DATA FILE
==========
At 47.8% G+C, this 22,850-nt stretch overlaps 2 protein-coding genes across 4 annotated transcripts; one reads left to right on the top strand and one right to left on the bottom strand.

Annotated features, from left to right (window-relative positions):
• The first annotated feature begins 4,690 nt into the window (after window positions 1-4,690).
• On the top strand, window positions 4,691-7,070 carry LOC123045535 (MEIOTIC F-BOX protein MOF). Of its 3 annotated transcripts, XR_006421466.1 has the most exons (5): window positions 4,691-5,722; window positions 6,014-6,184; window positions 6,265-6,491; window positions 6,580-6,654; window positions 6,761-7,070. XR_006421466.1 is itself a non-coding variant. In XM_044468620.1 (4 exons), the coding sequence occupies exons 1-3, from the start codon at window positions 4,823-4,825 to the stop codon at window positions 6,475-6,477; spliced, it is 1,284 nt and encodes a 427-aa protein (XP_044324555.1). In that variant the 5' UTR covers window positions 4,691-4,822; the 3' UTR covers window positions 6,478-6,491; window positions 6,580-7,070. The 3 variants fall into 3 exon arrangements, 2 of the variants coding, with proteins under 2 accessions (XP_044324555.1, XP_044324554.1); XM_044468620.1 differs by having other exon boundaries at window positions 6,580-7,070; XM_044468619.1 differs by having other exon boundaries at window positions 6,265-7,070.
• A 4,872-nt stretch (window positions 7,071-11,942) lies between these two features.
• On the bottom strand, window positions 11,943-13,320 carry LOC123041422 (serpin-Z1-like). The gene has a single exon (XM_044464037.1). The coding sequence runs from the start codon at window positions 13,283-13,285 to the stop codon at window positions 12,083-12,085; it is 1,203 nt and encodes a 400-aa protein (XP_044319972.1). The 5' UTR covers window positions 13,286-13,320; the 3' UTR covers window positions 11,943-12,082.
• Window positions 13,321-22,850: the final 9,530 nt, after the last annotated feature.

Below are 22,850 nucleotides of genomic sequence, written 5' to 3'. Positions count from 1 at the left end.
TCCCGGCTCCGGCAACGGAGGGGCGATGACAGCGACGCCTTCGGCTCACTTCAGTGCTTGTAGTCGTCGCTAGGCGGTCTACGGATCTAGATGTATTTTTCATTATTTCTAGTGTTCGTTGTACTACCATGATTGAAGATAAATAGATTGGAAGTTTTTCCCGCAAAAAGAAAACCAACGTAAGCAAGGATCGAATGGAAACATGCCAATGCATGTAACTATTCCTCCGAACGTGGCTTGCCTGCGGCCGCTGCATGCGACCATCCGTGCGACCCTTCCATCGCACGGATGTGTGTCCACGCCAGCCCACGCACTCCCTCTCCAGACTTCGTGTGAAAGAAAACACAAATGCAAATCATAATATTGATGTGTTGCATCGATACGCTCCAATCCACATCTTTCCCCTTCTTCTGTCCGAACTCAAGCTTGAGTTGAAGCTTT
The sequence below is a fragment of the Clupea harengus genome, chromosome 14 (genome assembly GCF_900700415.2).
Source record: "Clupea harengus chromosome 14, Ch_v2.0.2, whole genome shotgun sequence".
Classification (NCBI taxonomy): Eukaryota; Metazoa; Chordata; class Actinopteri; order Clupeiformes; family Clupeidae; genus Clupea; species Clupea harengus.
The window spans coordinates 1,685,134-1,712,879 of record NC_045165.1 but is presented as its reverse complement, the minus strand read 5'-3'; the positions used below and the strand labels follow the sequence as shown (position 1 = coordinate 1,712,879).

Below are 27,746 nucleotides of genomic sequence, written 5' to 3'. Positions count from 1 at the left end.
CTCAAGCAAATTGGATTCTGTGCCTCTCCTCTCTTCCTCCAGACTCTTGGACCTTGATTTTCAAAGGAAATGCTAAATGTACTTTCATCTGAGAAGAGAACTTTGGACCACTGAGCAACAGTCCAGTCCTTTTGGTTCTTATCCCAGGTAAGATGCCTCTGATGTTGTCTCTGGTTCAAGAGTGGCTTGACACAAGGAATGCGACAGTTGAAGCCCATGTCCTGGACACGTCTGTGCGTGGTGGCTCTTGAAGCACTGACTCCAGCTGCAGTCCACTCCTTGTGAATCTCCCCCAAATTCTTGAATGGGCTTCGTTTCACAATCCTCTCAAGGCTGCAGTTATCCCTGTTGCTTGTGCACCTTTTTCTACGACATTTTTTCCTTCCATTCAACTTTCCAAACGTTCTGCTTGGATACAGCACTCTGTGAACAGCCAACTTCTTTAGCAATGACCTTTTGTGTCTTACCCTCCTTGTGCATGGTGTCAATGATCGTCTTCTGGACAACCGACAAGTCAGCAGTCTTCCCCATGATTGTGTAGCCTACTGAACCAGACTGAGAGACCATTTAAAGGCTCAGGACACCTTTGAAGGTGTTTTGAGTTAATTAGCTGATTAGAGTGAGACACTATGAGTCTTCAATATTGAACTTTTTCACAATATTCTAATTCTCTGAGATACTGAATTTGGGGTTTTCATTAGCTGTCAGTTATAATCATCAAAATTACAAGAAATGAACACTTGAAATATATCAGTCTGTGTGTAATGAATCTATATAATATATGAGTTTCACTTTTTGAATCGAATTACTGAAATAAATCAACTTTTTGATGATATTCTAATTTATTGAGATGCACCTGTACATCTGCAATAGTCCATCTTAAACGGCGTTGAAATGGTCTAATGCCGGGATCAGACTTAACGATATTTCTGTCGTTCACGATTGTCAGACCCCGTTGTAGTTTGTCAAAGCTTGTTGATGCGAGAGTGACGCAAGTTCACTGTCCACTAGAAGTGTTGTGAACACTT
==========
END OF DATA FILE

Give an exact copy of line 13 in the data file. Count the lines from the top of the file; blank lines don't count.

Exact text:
The window spans coordinates 1,685,134-1,712,879 of record NC_045165.1 but is presented as its reverse complement, the minus strand read 5'-3'; the positions used below and the strand labels follow the sequence as shown (position 1 = coordinate 1,712,879).